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In the year 1999, Seva Canada and its partners posed a question: is the treatment of blindness and visual impairment distributed equally by sex?

A wealth of in-depth research revealed that the answer was no. Not even close.

female icon male icon 67%
of blind
33%
of blind

Men and women go blind at nearly the same rate. But in low-income countries, a large majority of those who receive treatment are men.

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why?

icon 1 Lack of financial decision making capacity
icon 2 Inability to travel to a health care facility
icon 3 Differences in the perceived value of a female individual
icon 4 Lack of awareness of information and resources
icon 5 Fear of a poor outcome
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This inequity is much greater among children.

Girls make up 2/3rds of those living with treatable blindness.

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Girls face a double
layer of inequity -
the same barriers as their mothers
and the added challenge of being
a child, unable to advocate
for themselves.

Boys are
often given
preferential treatment
and are more likely to receive
eye care should they need it.

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As experts in gender and blindness, Seva Canada has pioneered almost two decades of improvement in this area.

To date Seva has given the power of sight to over 4 million people.

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Overcoming cultural & economic barriers, we have intervened at the community level to provide women and girls with the treatment they need and deserve.

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Our engagement with local women, women’s groups and networks has helped reach more women and girls with the eye care they need. This ‘women helping women’ approach has proved efficient, sustainable and remarkably effective.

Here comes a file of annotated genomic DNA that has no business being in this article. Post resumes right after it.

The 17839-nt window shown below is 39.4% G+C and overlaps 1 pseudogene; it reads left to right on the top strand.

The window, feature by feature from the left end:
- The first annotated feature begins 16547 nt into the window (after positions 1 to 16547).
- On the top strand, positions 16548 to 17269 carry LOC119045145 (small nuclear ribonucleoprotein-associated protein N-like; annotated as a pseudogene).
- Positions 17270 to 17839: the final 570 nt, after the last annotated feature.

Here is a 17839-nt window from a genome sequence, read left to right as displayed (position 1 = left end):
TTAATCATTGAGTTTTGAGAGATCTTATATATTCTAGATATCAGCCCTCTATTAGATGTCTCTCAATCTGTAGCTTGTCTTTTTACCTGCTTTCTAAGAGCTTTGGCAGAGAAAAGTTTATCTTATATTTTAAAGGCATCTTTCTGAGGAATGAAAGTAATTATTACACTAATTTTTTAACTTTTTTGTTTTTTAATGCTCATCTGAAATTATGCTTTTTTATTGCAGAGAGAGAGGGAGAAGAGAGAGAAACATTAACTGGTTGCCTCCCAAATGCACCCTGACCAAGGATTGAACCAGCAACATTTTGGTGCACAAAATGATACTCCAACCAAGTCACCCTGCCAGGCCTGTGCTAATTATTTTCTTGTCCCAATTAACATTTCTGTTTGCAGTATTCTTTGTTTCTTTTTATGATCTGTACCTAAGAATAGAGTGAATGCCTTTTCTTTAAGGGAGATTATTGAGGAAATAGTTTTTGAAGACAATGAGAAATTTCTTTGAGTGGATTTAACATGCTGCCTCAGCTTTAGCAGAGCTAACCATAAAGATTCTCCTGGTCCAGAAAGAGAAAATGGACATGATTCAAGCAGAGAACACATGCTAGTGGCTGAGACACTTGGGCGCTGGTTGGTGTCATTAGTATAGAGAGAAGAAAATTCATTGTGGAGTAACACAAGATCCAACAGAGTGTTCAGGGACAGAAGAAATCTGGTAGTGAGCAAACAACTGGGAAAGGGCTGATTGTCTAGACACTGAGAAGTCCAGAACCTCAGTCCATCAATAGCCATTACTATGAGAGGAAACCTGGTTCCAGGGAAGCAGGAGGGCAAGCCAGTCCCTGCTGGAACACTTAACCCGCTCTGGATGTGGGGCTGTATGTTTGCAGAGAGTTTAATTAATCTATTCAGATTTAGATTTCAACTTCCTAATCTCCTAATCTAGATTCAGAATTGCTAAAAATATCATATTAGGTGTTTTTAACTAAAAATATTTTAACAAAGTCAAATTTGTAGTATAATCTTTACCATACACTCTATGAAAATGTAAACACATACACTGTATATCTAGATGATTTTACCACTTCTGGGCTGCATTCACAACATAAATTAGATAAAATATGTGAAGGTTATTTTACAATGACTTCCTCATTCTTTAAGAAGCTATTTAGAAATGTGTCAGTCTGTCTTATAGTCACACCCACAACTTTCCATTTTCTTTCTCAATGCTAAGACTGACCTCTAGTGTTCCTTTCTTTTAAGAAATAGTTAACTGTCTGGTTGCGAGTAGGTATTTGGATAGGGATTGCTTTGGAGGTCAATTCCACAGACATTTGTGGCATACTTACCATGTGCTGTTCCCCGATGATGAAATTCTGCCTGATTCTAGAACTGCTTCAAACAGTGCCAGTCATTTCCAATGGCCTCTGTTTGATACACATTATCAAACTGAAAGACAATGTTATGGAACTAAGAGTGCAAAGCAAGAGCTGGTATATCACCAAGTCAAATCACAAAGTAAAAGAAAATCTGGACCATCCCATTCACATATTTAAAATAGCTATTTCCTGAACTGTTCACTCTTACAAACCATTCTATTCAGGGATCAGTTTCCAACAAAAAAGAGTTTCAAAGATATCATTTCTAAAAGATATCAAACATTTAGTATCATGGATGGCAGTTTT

A 15-minute cataract surgery has rescued many from blindness.

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Did you know? It can cost as little as $50 to restore someone’s sight.

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However, inequity persists, and the overall number of people who are blind continues to rise. Women continue to face barriers, and girls face the additional challenge of being too young to advocate for themselves.

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Seva Canada donors have provided the power of sight to hundreds of thousands of women and girls around the world. But the battle against gender inequity continues.

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At Seva Canada, we believe that women and girls are as deserving of sight as men and boys. Watch the video to learn more or: donate now

All research was done in conjunction with The British Columbia Centre for Epidemiological and International Ophthalmology.

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equal right

to sight

Men and women go blind at nearly the same rate. In low-income countries, a large majority of those who receive treatment are men.

Join us in our movement for Gender Equity, and see how you can help.

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donate now

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Did you know? It can cost as little as $50 to restore someone’s sight.

At Seva Canada, we believe that women and girls are just as deserving of sight as men and boys.

learn more at SEVA.CA

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